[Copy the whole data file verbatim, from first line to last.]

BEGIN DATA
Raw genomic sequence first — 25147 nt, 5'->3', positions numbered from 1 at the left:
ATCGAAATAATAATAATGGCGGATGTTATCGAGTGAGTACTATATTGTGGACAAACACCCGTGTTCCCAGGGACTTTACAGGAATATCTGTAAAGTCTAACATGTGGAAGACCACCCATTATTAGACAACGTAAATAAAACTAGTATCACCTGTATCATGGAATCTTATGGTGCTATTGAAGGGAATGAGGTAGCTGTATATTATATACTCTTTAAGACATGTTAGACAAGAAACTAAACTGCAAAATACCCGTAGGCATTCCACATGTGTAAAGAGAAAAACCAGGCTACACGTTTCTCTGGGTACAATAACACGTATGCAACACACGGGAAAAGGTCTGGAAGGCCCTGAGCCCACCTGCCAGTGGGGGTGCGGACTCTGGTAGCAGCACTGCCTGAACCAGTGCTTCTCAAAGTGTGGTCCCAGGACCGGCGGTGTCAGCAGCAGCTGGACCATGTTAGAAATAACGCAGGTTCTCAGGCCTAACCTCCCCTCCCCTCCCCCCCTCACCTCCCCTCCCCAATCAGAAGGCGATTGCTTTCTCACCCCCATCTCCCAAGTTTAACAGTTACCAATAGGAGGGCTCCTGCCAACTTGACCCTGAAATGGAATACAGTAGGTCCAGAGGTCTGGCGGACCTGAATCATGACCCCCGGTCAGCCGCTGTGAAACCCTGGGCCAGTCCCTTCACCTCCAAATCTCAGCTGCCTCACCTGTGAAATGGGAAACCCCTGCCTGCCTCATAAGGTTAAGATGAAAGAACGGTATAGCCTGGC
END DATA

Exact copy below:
Raw genomic sequence first — 25147 nt, 5'->3', positions numbered from 1 at the left:
ATCGAAATAATAATAATGGCGGATGTTATCGAGTGAGTACTATATTGTGGACAAACACCCGTGTTCCCAGGGACTTTACAGGAATATCTGTAAAGTCTAACATGTGGAAGACCACCCATTATTAGACAACGTAAATAAAACTAGTATCACCTGTATCATGGAATCTTATGGTGCTATTGAAGGGAATGAGGTAGCTGTATATTATATACTCTTTAAGACATGTTAGACAAGAAACTAAACTGCAAAATACCCGTAGGCATTCCACATGTGTAAAGAGAAAAACCAGGCTACACGTTTCTCTGGGTACAATAACACGTATGCAACACACGGGAAAAGGTCTGGAAGGCCCTGAGCCCACCTGCCAGTGGGGGTGCGGACTCTGGTAGCAGCACTGCCTGAACCAGTGCTTCTCAAAGTGTGGTCCCAGGACCGGCGGTGTCAGCAGCAGCTGGACCATGTTAGAAATAACGCAGGTTCTCAGGCCTAACCTCCCCTCCCCTCCCCCCCTCACCTCCCCTCCCCAATCAGAAGGCGATTGCTTTCTCACCCCCATCTCCCAAGTTTAACAGTTACCAATAGGAGGGCTCCTGCCAACTTGACCCTGAAATGGAATACAGTAGGTCCAGAGGTCTGGCGGACCTGAATCATGACCCCCGGTCAGCCGCTGTGAAACCCTGGGCCAGTCCCTTCACCTCCAAATCTCAGCTGCCTCACCTGTGAAATGGGAAACCCCTGCCTGCCTCATAAGGTTAAGATGAAAGAACGGTATAGCCTGGC